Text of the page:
Academic Tenacity: Mindsets and Skills that Promote Long-Term Learning.
This seminal article developed by the Stanford group of leading researchers in the area of cognitive and non-cognitive development of students discusses the importance of focusing on not only cognitive factors—what is taught and how it is taught—but also on psychological factors—motivational or non-cognitive factors—as critical to academic success and achievement in the labour market. The authors define the set of non-cognitive factors that promote success as “academic tenacity”. These psychological factors include students’ beliefs about themselves, their feelings about school, and their habits of self-control. “Motivating” students thus refers to fostering positive mind-sets and self-regulation strategies in students. The study suggests that educational interventions and initiatives that target these psychological factors can have transformative effects on students’ experience and achievement in school, improving core academic outcomes such as GPA and test scores months and even years later. And the study discusses a few short interventions, randomized controlled trials, that have had long-term effects on academic tenacity, including mindset interventions such as the Stanford-based Brainology, social belonging and values affirmation interventions, identity and self-relevance interventions, and efforts to integrate practices that improve academic tenacity across the curriculum, including various ways to provide the requisite cognitive and motivational scaffolding.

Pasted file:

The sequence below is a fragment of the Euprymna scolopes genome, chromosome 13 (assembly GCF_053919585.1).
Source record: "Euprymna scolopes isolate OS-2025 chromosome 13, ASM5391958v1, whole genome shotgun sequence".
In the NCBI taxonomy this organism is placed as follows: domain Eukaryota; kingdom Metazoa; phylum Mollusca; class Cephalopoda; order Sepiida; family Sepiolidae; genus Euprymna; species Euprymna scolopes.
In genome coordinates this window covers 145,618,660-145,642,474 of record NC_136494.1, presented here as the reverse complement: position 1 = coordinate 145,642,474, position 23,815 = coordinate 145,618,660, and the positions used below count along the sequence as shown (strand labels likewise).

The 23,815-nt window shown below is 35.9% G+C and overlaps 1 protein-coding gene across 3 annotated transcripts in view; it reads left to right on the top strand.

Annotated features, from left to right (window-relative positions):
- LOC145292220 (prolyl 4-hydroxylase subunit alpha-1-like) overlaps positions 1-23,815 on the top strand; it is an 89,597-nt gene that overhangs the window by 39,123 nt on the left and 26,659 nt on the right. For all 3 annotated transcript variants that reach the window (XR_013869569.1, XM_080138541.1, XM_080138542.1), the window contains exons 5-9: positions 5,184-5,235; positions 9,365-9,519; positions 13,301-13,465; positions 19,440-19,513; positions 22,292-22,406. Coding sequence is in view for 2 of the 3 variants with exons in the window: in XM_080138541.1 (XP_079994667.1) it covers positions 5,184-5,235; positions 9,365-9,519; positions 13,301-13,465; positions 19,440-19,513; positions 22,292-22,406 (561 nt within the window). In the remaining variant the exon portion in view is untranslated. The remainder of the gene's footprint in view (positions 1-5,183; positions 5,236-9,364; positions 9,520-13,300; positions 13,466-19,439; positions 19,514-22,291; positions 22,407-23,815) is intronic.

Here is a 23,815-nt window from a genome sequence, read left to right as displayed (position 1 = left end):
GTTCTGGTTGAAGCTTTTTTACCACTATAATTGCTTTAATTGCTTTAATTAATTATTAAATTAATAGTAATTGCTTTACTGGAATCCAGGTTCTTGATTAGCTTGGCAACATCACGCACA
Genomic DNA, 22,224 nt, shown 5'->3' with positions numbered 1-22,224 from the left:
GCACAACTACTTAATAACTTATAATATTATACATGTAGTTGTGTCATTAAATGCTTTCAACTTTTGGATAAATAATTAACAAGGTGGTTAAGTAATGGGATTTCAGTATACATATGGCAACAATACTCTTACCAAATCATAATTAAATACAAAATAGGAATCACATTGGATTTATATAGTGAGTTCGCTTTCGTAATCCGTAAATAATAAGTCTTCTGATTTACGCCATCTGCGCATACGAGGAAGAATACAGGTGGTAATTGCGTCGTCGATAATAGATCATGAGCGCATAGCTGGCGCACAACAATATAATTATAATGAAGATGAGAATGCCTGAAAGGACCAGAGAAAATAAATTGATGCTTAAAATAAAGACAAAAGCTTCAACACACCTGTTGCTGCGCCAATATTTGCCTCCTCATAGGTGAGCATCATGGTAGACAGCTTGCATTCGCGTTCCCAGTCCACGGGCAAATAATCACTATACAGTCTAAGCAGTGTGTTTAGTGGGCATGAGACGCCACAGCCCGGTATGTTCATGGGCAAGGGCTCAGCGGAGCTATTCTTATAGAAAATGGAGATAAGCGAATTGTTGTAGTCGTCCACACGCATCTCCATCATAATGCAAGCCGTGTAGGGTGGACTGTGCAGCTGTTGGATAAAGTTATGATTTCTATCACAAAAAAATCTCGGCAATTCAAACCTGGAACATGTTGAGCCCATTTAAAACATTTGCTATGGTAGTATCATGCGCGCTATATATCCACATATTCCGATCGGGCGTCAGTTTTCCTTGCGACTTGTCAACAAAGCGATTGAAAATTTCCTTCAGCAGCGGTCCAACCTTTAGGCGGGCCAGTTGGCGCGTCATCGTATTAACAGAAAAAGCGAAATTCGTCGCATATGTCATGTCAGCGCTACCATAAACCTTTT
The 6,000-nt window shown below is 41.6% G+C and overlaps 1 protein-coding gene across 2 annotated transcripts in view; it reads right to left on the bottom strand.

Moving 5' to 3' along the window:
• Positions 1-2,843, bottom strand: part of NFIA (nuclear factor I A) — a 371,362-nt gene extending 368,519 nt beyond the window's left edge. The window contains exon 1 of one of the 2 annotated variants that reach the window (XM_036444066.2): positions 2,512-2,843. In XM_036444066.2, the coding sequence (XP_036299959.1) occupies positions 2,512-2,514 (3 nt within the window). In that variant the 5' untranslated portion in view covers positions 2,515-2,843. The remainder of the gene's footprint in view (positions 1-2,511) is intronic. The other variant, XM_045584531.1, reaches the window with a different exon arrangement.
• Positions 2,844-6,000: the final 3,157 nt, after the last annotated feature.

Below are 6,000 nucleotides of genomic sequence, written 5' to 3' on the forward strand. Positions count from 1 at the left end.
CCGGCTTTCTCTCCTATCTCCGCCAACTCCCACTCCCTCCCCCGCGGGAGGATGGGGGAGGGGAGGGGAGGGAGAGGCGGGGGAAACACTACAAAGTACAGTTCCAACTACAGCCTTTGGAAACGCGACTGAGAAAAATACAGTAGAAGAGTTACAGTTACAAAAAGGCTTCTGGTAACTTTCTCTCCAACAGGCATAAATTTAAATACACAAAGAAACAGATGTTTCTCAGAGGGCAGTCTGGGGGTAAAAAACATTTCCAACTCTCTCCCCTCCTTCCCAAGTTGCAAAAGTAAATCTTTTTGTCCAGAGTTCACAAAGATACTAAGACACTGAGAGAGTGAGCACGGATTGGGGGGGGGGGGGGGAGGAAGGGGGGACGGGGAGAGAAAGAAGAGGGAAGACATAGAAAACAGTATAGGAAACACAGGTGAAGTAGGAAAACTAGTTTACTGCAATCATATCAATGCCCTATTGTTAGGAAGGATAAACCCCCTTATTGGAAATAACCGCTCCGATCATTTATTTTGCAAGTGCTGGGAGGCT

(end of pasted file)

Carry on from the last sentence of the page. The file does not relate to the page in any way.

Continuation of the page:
Language – English
Author(s)/Editor(s)/Director(s) – Dweck, Carol, Walton, G.M., & Cohen, G.L..,
Access Location(s) – PDF
Publisher/Producers – The Gates Foundation
Year of Publishing/Release-2014
User – Students, Teachers, Educators, Parents, School Leaders, Professional Development, Trainers
Level – Undergraduate, Post-Graduate, School, College, Senior Secondary, Pre-service, In-service